Spanish conservatives: No more sexist symbols!

The country's Popular Party wants to ban symbolic discrimination against women, including the hijab.



Tracy Clark-Flory
February 9, 2008 5:25AM (UTC)

A day after Turkey took a giant leap toward repealing its head-scarf ban in universities, there comes news that if Spain's conservative party comes to power in next month's general election it plans to enact a similar ban across all public schools. From the rainbow's array of anti-head-scarf rhetoric, the Popular Party has chosen the most, well, popular tack: the defense of women. "We feel that what makes sense is to establish in the framework of the law that use of symbols which might amount to discrimination or a demonstration of submission of women must be avoided," said Juan Costa, the party's coordinator.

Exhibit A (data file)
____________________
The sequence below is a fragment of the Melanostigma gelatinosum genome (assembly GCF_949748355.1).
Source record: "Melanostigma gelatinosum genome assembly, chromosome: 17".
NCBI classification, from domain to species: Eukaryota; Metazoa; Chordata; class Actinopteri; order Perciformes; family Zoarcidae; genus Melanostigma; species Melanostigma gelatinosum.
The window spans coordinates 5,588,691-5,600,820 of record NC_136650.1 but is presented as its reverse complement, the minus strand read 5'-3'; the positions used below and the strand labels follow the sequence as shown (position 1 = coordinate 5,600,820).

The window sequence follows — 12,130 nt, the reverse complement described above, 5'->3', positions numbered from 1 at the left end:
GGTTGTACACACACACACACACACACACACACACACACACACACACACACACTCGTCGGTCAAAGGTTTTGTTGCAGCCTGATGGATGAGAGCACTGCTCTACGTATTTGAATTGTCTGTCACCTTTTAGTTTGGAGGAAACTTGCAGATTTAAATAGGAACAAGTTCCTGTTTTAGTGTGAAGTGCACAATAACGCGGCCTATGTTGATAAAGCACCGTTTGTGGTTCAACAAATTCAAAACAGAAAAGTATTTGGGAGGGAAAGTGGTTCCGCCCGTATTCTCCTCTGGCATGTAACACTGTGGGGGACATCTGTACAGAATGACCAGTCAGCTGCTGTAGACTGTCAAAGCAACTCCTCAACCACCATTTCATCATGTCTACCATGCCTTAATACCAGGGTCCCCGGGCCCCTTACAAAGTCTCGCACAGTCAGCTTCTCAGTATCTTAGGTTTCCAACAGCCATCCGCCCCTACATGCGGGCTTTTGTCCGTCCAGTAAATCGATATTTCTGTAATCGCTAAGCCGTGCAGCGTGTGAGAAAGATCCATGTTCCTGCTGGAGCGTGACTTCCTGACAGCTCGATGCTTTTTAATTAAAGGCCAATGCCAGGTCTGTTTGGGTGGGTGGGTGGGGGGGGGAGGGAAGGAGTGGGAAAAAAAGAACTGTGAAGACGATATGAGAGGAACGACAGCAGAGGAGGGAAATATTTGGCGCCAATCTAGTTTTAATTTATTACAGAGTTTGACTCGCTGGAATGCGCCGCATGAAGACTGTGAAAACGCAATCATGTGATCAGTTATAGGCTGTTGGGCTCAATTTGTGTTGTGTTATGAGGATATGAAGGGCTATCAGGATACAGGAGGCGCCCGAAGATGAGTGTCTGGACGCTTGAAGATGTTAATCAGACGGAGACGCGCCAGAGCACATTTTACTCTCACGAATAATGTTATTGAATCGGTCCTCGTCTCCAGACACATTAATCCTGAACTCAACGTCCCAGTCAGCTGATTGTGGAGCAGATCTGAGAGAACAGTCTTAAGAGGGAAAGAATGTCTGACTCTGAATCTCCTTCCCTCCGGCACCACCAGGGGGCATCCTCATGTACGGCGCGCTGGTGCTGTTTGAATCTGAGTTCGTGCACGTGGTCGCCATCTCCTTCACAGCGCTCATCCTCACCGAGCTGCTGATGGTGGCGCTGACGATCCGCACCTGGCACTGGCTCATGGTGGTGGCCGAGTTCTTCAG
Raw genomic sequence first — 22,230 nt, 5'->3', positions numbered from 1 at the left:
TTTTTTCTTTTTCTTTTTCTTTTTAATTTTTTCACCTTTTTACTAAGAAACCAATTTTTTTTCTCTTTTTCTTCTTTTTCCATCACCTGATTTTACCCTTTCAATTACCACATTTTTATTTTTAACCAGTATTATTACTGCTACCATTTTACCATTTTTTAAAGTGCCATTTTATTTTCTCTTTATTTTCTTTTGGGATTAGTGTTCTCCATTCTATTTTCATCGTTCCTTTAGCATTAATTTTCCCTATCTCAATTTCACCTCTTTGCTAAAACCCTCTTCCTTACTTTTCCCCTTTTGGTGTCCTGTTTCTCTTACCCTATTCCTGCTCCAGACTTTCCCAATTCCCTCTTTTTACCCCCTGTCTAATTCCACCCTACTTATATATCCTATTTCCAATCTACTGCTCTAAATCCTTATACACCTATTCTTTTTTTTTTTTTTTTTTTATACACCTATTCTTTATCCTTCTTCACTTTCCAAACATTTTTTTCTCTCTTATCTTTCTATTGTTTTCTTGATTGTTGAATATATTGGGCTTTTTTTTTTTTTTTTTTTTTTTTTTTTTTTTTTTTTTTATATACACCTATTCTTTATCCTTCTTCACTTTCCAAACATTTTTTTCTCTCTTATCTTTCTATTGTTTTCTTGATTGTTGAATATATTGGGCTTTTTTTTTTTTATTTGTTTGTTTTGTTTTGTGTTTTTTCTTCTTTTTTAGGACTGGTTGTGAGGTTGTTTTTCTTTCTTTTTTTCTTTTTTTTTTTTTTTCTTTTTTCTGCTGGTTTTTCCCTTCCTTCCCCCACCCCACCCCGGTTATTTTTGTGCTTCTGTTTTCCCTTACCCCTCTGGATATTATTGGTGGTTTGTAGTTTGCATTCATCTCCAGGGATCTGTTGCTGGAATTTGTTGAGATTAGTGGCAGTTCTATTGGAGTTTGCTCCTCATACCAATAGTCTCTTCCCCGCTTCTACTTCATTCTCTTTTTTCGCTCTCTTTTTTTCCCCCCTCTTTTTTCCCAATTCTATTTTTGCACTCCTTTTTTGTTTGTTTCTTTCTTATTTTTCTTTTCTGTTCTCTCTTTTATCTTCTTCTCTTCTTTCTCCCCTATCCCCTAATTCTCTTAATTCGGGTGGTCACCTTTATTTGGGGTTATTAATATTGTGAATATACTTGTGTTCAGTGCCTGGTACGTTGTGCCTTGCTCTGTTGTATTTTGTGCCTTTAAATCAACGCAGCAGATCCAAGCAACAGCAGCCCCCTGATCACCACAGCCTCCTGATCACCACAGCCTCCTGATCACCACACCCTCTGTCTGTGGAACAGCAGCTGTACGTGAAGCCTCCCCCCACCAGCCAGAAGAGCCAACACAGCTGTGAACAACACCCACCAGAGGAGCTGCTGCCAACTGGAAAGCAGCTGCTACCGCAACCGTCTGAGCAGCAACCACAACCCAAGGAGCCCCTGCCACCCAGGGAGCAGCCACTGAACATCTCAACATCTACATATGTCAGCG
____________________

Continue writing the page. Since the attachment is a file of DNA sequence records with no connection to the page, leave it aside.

In other words, the Popular Party's solution to the discrimination experienced by some hijab-wearing Muslim women is to discriminate against all Muslim women by eliminating their choice to wear the hijab. But, really, the party seems more concerned with addressing the non-Muslim interpretation of the symbol of the hijab than with Muslim women's individual experiences of it -- like, for starters, whether wearing the hijab is voluntary or forced upon them. (Also, good luck trying to eliminate all potential symbols of discrimination against women.)

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Interestingly enough, the party plans to allow certain schools with a largely Muslim student body to opt out of the ban. Which, again, raises an obvious question: Who are they really trying to protect?


Tracy Clark-Flory

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